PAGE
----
My only regret is turning in the office key so quickly.  I would’ve come in the dark, before business hours the next day, and peed on the Swede’s fabric chair as my final building exeunt, with a note behind that read: “We can hear everything you do the bathroom.”

Enough about personal problems!  If your stress levels are coming out of your ears, here is what was helping me decompress before the big news: Ginseng Complex! and Super Energy Up! from The Vitamin Shoppe.

If you have Lupus, or any of the inflammation based diseases,  stress is an enemy of extreme.  The amount of backlash from tension and tiredness will start to decompose you before you expire.  Two weeks ago I started taking this and I was suddenly able to think without short-circuiting, crying, taking nap after nap, other bodily functions if you know what I’m saying, relax, etc.  Hair loss that comes with many autoimmune diseases is at a halt, which is more important than walking to me, but I’m even able to walk longer periods of time right now.  I recommend it to anyone who feels they’re about to go postal.

So, if you can’t bring yourself to tell your boss what you really think about him and get yourself fired, read up on B-12 and chinese herbs.  Little tid-bit: Americans market Ginseng as an energy booster.  Chinese apply Ginseng to achieve calmness.  Center your chi people!

via axemy.files.wordpress.com

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Filed under Housewifing, Loopy Lupus, Post A Week, Random

Somewhere Over the Percocet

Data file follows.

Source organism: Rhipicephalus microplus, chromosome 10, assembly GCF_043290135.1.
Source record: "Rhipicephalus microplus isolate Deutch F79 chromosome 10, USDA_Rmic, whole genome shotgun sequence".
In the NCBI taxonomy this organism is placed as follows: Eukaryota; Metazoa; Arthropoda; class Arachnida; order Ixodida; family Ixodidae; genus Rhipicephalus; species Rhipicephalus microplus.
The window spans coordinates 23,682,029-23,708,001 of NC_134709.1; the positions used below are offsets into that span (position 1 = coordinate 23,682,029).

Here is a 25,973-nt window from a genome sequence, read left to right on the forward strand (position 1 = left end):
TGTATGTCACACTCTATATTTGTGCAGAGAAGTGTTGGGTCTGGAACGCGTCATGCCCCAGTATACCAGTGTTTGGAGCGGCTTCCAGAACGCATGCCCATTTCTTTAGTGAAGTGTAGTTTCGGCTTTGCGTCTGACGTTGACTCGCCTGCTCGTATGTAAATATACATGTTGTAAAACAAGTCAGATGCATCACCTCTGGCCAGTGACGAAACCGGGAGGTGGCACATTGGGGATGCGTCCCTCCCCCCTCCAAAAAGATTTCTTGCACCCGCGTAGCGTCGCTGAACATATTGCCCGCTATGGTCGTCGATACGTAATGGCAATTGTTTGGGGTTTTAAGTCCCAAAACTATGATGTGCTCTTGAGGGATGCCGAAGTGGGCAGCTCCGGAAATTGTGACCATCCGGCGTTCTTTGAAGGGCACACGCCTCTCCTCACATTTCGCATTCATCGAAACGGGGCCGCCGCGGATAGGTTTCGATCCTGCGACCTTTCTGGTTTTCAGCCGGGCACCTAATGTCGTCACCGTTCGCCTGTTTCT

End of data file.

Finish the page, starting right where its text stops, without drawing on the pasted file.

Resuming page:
At work, a small white tablet was found straggling around in my purse.  I heard angel choirs chanting not too far off this multi-dimensional realm.  I split the porcelain little helper in two.  Even before popping the first half, the placebo effect of the hope that was to come was already melting troubles away like lemon drop shots.

All these mornings have been groundhog-ish.  I had an interruption in my regular treatment for the ‘wolf disease’, and so the inflammation and pain came back with a vengeance.  With permission from a doctor’s note, I have stumbled into work late almost every day in the last two weeks.  When I pry my dessert-dry eyes open in the morning, while blood is trashing around in my skull, I begin the process of gauging my pain levels.  Neck: Stiff.  Hips: swollen.  Feet: extra swollen.  Back: stabbing.  Elbows: Stuck. Wrist and Fingers: numb.  Organs: Tender.  I’m exhausted from lack of recuperation, but also mentally, from the automatic conditioning that has set in;  the rapid-fire assessment I make two minutes from wake-up time.  I know the day is going to be a battle and my brain wages war to stay home for an hour or two more.

Eventually I unfurl my spine and muster the bravery to place my feet on the floor.  Morning stiffness and swelling is normal. For the rest of the day, continual movement is paramount, otherwise, my joints will stay stuck in motionless positions.  I still don’t know how to describe many of the symptoms that come with this condition.  The best one yet, which I don’t know if the average person can understand, is that it feels like my blood doesn’t fit inside its veins and my limbs don’t fit inside it’s skin encasing.  The most recent pain is my lower back.  The doctor said there is no damage.  “It’s just inflammation.”  I doubt the words of that arrogant fool, but I’m also helpless in my limited amount of time to take off work and see every doctor for every spot on my body that’s wrong.

My excitement for the Perk was because I had run out of them.  The physician switched me to Vicodin, a very unpleasant substitute which reduces pain, adds headaches, has angered my autoimmune and takes my literal breath away.  This cannot continue.

For that reason, finding a lost little Percocet made my next 4-6 hours.  However, the concern simmers within. It won’t be long before it wears off and no more rogue pills will be laying around to be found.